Since I’ve started in on the man, I think I should qualify this by saying that I think Russell Crowe is one of the better, more watchable, and most reliable actors of his generation – he can do epic powerhouse, Gladiator-style, but he can also bring significant nuances into the mix, as with Master and Commander. He can pull off the subtler, quieter, less grandstanding roles too. But, boy did he not bother to bring anything new to Robin Hood – instead channelling pure Maximus for the duration (complete with EXACTLY the same haircut – Scott apparently requested that he “cut it like it was at the beginning of Gladiator”). He certainly is the coolest-looking Robin Hood that’s been committed to film – but I’m not sure I can’t pick up that jacket in Top Man. And what was going on with his accent? Maybe this won’t be much of an issue for non-UK-ers, and whilst I appreciate the lengths that he went to in order to shed his Australian twang but, frankly, Crowe has got a whole bunch of accents going on here – I detected Irish, Scottish, a bit of Cornish, a sprinkling of Mancs and some Yorkshire tones for pudding. At one point he even changes accent completely mid-sentence. Ah well, I nitpick when essentially Crowe’s biggest problem with the character was that the guy just had no heart. He was a mercenary – a highly trained soldier – and he just happens upon this massive political conspiracy, and this cold-to-the-bone protofeminist widow, and decides to become her fake husband, and the spokesperson for the oppressed common-folk. It’s literally out of frakking nowhere.
“Cometh the hour, cometh the man!”
I didn’t have much of a problem with Crowe’s age (other than the fact that it somewhat stifles the chances of going balls-out for a sequel), but I did think that the presence of a clearly fortysomething Cate Blanchett, as widow Marion, highlighted the ‘older’ cast here. It’s not terminal, and Cate is enjoyable enough (even if her take on Marion is unquestionably tainted by modern feminist sensibilities – rather than just an example of a strong-minded woman in her time, this is a strong-minded woman from our time injected into the past) but where do they go from here in terms of sequels? Which was surely the intention with this whole ‘Robin Hood Begins’ approach.
The cast is brimming with familiar faces in notable roles – William Hurt gets to play one of the few reasonably accurately depicted real historical figures; Max Von Sydow is, basically, Max Von Sydow, one of the two forms of acting that he has brought to the screen in the last couple of decades (the other, of course, being Ming); Oscar Isaac makes for a poor-man’s Joaquim Phoenix, mirroring the latter’s weasely prince from Gladiator, as the weasely Prince John; and Eileen Atkins just makes you yearn for Vanessa Redgrave, in her role as the Queen Mother (which Redgrave would have played, had her daughter not, regrettably, been lost). Almost unrecognisably ugly, and on cowardly, lecherous form, Pride and Prejudice’s Matthew Macfadyen plays the Sheriff of Nottingham (a ridiculously tiny cameo role, and a terrible lame performance, which does not bode well if his character is to be integral to the sequel), and Kevin Durand – who was on wide-eyed top hamming-up form in the final season of Lost – works well as Little John. Then you have Mark Strong, who has basically become the go-to guy for archetypal English villains in modern productions – from Sherlock Holmes to Kick-Ass – and, whilst he is always reliable for this kind of slimy, snivelling, cold and calculating cruelty, he is undeniably facing some serious typecasting here. Throw Danny Huston’s antihero version of Richard ‘The Lionheart’ into the mix and you get an eclectic cast, who are almost all on good form, but who simply do not bring this mish-mash production to life.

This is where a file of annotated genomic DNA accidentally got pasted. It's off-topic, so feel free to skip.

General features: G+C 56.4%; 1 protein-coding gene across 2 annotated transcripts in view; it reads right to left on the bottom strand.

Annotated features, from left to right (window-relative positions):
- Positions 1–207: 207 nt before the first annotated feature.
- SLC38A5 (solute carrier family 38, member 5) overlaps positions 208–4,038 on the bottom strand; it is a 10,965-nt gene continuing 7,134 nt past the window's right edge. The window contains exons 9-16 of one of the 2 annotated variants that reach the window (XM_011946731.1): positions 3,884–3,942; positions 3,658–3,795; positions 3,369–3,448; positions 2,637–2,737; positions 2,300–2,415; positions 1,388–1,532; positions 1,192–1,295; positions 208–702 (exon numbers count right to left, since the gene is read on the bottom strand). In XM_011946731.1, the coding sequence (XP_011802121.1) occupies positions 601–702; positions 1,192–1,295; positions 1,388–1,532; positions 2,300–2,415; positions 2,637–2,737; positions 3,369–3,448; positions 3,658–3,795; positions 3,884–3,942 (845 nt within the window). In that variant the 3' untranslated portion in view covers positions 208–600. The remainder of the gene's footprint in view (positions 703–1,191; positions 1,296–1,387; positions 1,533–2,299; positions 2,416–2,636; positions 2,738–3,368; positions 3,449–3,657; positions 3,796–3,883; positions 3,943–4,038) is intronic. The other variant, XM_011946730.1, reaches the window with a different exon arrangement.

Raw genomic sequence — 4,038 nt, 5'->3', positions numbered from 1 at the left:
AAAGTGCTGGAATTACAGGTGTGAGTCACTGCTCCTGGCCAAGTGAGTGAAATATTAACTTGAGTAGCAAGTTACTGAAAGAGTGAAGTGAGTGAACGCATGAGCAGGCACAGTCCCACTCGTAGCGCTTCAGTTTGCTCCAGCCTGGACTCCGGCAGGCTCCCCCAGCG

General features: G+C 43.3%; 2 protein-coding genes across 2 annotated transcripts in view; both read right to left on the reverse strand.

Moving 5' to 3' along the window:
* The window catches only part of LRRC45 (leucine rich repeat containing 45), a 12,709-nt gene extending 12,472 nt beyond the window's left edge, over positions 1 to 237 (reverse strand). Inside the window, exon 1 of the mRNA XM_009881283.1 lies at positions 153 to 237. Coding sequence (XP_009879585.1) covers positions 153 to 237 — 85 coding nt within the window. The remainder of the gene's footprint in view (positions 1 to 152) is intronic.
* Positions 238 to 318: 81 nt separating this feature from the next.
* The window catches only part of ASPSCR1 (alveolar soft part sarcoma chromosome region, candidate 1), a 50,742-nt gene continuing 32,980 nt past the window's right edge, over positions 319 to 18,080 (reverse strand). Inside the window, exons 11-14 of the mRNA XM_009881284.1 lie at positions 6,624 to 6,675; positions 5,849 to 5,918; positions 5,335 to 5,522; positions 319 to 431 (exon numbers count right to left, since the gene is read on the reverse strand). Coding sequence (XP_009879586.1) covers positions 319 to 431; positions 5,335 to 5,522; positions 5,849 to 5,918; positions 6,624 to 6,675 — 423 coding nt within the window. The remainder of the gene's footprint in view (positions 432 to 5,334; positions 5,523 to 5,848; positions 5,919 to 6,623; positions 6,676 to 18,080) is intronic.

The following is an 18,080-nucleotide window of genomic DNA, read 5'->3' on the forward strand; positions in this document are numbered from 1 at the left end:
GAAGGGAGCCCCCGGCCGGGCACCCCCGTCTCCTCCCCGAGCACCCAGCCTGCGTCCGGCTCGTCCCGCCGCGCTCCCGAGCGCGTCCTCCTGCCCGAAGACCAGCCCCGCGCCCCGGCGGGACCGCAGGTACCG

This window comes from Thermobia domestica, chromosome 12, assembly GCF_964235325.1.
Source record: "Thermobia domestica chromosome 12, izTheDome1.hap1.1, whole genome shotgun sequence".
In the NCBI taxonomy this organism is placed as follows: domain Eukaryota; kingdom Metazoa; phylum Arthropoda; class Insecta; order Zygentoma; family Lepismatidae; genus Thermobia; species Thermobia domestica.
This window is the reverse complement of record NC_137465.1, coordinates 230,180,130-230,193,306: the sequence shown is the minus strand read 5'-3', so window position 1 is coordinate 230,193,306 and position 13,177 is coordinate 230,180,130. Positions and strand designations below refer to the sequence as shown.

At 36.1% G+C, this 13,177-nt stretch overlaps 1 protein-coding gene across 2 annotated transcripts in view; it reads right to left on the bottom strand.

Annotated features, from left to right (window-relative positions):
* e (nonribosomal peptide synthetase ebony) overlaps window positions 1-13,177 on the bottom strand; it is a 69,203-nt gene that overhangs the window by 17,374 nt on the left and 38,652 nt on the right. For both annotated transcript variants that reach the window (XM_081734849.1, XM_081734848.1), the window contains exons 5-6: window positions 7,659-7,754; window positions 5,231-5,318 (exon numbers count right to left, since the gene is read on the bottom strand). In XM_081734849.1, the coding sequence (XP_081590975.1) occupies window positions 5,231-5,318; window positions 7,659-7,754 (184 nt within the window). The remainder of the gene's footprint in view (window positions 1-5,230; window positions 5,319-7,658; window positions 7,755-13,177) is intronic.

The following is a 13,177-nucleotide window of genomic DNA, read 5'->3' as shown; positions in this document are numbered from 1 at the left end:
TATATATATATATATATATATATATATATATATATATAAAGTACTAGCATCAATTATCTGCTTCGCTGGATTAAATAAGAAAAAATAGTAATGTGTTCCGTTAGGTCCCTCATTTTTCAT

“Your next move will be your last.”
I’ve got to lay the majority of the blame on Ridley Scott’s shoulders though. The man knows how to Direct, so I’ve no idea why his effort here smacks of a distinct lack of inspiration. Even with a lousy script he could have brought something visionary to the table. Yet he, more so than even Crowe, appears to be content just to ‘go all Gladiator’ on the production, failing not only to bring anything new to the mix, but also to film something that stands up to comparison with his decade-old modern classic. Robin Hood may be epic in runtime, but it is far from epic in cinematography; the battle scenes neither seeming original (what’s with the random Saving Private Ryan-esque D-Day landing scene? And what’s with those boats?!) nor particularly engaging. And I know that since this is an ‘origin’ story, the fate of many of the characters is pre-known (It’s not like they could have killed off Batman in Batman Begins), but there is no sense of danger for these individuals. You can see the outcome of almost every single battle scene – they are totally one-sided (and normally with archers sniping a bunch of snarling bad guys) – and without peril, you don’t much care for the action itself. No tangible reason for what they are doing, and no threat of an end-of-the-world outcome (as the film’s French invasion plotting intends for).
Ultimately this Scott/Crowe Robin Hood has no heart. There’s no pure enjoyment to be had here, just a long – overlong – voyage into a pseudo-real world (where no folklore legend should reside), telling the tale of an archer-turned-mercenary who fights – for little apparent reason – to save his country from both Civil War and invasion. And whilst plenty fall by the wayside, the end result is decidedly inconsequential – neither any part of real English history, nor a wonderfully realised, fantastical ‘alternate universe’ take on events. It’s dry, overly serious and badly plotted (with everything from some random Lord of the Flies-esque forest kids in it, to a massively contrived ending tacked-on to pave the way for Robin’s ‘outlaw’ status). And it lacks punch even in its distinctly un-epic battle sequences, which is just totally unforgiveable.